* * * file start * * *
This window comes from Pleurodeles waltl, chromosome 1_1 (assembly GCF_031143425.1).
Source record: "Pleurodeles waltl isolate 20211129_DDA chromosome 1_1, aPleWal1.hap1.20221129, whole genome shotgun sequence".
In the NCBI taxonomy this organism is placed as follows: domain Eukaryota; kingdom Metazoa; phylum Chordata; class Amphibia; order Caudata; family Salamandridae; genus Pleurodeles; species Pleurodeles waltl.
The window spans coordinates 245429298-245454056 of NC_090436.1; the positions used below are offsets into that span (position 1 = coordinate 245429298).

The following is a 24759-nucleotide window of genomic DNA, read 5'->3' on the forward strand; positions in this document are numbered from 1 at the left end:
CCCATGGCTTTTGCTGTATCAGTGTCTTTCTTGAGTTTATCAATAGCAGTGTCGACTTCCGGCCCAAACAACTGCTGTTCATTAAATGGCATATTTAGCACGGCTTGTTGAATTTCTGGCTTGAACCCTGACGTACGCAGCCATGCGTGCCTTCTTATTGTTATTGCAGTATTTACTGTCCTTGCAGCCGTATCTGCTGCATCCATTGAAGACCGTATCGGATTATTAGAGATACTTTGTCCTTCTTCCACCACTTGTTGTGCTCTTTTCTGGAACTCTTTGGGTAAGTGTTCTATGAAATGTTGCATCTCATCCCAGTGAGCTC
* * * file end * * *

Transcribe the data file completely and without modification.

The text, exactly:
This window comes from Pleurodeles waltl, chromosome 1_1 (assembly GCF_031143425.1).
Source record: "Pleurodeles waltl isolate 20211129_DDA chromosome 1_1, aPleWal1.hap1.20221129, whole genome shotgun sequence".
In the NCBI taxonomy this organism is placed as follows: domain Eukaryota; kingdom Metazoa; phylum Chordata; class Amphibia; order Caudata; family Salamandridae; genus Pleurodeles; species Pleurodeles waltl.
The window spans coordinates 245429298-245454056 of NC_090436.1; the positions used below are offsets into that span (position 1 = coordinate 245429298).

The following is a 24759-nucleotide window of genomic DNA, read 5'->3' on the forward strand; positions in this document are numbered from 1 at the left end:
CCCATGGCTTTTGCTGTATCAGTGTCTTTCTTGAGTTTATCAATAGCAGTGTCGACTTCCGGCCCAAACAACTGCTGTTCATTAAATGGCATATTTAGCACGGCTTGTTGAATTTCTGGCTTGAACCCTGACGTACGCAGCCATGCGTGCCTTCTTATTGTTATTGCAGTATTTACTGTCCTTGCAGCCGTATCTGCTGCATCCATTGAAGACCGTATCGGATTATTAGAGATACTTTGTCCTTCTTCCACCACTTGTTGTGCTCTTTTCTGGAACTCTTTGGGTAAGTGTTCTATGAAATGTTGCATCTCATCCCAGTGAGCTC